1 John 2 – Loving the Other

Read 1 John 2

Echoing Jesus’ words and directives to love, John writes here encouraging his readers to show love to each other.  He even goes so far as to say that those who don’t love their brother, a word which we could exchange readily with the word “neighbor”, do not have Christ in them.  While this may not seem like a dramatic statement, but when we look at these words in combination with chapter one, John is essentially saying that those who don’t love others are the same as those walking in darkness, they have not encountered God.

Indeed, John writes in his Gospel that Jesus says the world will know we are His disciples by our love.  This comes in sharp contrast to how many Christian denominations act today, defining themselves not by the love that they show to those around them, but by the high towers of theology they have built for themselves.  Far too often, our “doctrines” and “theology” create an interpretation of Scripture that divides rather than bids of to love.

There is, however, a limit to the love that we are to show as well.  While loving our neighbor is an essential part of the Christian life, loving the world is not.  In fact, loving the world actually brings the same determination as those who do not love at all: they do not have Christ in them.

Loving the world means loving the things of this world more that God.  John lists these things as bring primarily related to lust and pride, out of which I’m sure we could track most of the common sins of our lives.

Finally, John talks very intentionally about what it means to deny Jesus.  For John this might have been a very personal thing for him to say, remembering Peter’s denial of Jesus and recording the reinstatement of Peter in his Gospel.  He encourages his readers to remain faithful, reminding them that their calling and anointing comes from God alone and cannot be changed, even by their own actions.  This is an important reminder of Christian identity, something that has implications to everyone who believes.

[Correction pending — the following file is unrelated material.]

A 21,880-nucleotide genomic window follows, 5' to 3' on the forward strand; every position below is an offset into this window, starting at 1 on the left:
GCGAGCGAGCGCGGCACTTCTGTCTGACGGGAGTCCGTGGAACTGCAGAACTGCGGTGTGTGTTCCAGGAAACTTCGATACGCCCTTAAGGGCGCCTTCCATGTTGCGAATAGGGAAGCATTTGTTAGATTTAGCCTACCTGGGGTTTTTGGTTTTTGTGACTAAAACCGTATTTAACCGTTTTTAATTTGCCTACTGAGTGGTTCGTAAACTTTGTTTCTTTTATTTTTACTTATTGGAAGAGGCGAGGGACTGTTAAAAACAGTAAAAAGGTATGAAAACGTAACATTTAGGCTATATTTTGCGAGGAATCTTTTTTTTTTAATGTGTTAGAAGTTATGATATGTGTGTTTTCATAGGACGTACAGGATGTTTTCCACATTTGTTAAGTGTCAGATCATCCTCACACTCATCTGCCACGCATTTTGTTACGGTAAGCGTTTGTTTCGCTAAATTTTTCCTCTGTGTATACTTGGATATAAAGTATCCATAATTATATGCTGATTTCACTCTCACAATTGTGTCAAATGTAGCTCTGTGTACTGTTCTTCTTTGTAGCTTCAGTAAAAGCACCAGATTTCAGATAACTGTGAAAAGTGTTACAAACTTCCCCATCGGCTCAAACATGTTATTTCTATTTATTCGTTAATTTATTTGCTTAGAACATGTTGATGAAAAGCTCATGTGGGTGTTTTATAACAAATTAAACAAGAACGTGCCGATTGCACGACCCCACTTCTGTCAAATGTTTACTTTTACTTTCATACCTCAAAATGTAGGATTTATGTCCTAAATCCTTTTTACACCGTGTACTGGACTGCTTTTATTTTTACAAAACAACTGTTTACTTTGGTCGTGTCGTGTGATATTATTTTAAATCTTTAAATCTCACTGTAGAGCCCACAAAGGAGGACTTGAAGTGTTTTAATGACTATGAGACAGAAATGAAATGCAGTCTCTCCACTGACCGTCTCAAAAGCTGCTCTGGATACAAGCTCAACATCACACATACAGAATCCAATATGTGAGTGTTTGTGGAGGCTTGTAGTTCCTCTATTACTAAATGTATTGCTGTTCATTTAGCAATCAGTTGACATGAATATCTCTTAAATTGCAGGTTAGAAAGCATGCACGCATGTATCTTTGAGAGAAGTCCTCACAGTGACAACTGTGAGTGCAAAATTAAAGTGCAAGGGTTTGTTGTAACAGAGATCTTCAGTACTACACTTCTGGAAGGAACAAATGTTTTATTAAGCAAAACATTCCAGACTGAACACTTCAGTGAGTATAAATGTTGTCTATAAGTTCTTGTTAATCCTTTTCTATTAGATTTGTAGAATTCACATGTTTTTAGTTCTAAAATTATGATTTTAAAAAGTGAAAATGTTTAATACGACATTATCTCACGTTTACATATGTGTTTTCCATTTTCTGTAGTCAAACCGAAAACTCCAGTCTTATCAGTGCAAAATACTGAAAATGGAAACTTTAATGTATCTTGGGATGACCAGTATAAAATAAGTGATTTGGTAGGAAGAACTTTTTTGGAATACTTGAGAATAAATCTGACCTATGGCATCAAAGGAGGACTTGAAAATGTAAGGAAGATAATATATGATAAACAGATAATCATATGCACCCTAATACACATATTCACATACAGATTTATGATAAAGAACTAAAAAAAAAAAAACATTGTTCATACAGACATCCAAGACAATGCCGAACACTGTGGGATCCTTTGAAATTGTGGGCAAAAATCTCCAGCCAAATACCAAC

John 18 – Denial

Read John 18

The narratives of the denial of Simon Peter, arguably the “second in command” of Jesus’ disciples, is one that gets little fanfare in the Synoptic Gospels.  Though Matthew, Mark, and Luke all record the event, it passes by with no comment and ends with the bitter weeping of Peter when the rooster crows.  It is clear that Peter knows what He has done, the depths to which he has fallen.

There is a purpose for Peter’s threefold denial, though, and it is not just because people wanted to make sure that he meant it the first two times.  In the Semitic language, the way that emotion is truly expressed is through the repetition of words.  When someone says something more than once, it means that there was some passion or emotion behind it.

Think about the narrative of Jesus with Mary and Martha.  Mary is sitting and listening to Jesus while Martha is busy doing housework.  When she confronts Jesus he says, “Martha, Martha.”  There was emotion in Jesus’ voice when He spoke to her.

Another example would be the vision of Isaiah.  The angels around the throne don’t just call God holy, He is Holy, Holy, Holy!  This threefold acclamation of God’s holiness, for the reader, means God is truly holy.

So what about Peter?  Well, the triple denial that He gives communicates the depth of his own self-interest and hypocrisy.  “I will lay down my life for you,” Peter had said only hours earlier.  And now, he is truly alone.  A denial like this would have cost him his position among the disciples and any status he had with the one he followed.

Yet, in John’s Gospel, this isn’t the end of the narrative because there is grace, even for someone as stubborn as Simon Peter.